Kristina Wirtz

Photo of Kristina Wirtz
Kristina Wirtz
Pronouns: she, her
Professor of Spanish
Office: 
(269) 387-nnnn
Fax: 
(269) 387-3103
Location: 
817 Sprau Tower, Mail Stop 5338
Mailing address: 
Department of Spanish
Western Michigan University
1903 W Michigan Ave
Kalamazoo MI 49008-5338 USA
Office hours: 

MWF 10 a.m. to 5 p.m.

TR 12 to 5 p.m.

Education: 
  • Ph.D., Linguistic and Cultural Anthropology, University of Pennsylvania, 2003
Research interests: 
  • Linguistic and sociocultural anthropology: history, methods and theory; African Diaspora, Caribbean, Latin America and the United States
  • Semiotics and discourse analysis: language and idendity, ritual and performance, language ideologies and metacommunicative awareness, bilingualism, language learning and socialization, linguistic marginalization, temporality, enregisterment
  • Race and racialization: processual and historical approaches, anthropology of history and memory, critical race theory, diaspora, Black Atlantic, performativity, embodiment, mobility
Bio: 

Dr. Kristina Wirtz is a linguistic and cultural anthropologist in the Department of Spanish at Western Michigan University. She studies popular religion, race and performance in eastern Cuba and linguistic diversity, identity and inequality in the U.S. Wirtz has published two books:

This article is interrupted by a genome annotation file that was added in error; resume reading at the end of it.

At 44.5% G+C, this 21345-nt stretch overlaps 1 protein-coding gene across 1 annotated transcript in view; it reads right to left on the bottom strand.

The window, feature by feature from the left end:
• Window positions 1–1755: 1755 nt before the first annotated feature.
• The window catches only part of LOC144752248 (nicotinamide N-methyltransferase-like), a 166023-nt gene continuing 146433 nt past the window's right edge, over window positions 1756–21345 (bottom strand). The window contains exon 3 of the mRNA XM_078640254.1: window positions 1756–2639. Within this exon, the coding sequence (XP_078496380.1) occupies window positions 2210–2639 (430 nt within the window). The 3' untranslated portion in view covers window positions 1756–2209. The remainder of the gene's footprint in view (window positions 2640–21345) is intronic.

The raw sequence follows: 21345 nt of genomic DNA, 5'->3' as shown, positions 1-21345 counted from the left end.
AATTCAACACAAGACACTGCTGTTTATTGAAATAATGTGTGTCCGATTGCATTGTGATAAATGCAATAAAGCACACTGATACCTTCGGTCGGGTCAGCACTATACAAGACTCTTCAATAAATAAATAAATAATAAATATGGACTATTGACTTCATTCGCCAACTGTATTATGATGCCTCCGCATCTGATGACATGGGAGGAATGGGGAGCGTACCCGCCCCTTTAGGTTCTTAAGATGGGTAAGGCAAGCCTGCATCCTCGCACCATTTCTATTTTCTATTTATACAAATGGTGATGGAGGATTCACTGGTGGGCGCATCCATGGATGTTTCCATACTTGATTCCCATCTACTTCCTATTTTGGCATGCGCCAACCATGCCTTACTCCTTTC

• Ritual, Discourse and Community in Cuban Santería (University of Florida Press, 2007)
  • Performing Afro-Cuba: Image, Voice, Spectacle in the Making of Race and History (University of Chicago Press, 2014; winner of 2015 Edward Sapir Prize from the Society for Linguistic Anthropology).

She has also published articles on topics including ritual speech, hazardous (ritual) waste and Afro-Cuban folklore societies. Her most recent publications are:

"Scopic Regimentation of Cuban popular altars" in Semiotic Review

"Ritual Communication" in the International Encyclopedia of Linguistic Anthropology 

"Racializing performances in colonial time-spaces," in the Oxford Handbook of Language and Race

"The materiality of oricha voice in Cuban Santería" in Journal de la société des américanistes

In addition to two decades of field research in Cuba, Wirtz has also studied how children learn to be bilingual in a dual language elementary school in the U.S. She enjoys teaching about the theory and methods of semiotics, discourse analysis and ethnography, as well as about language, history, and culture in the Caribbean and Latin America.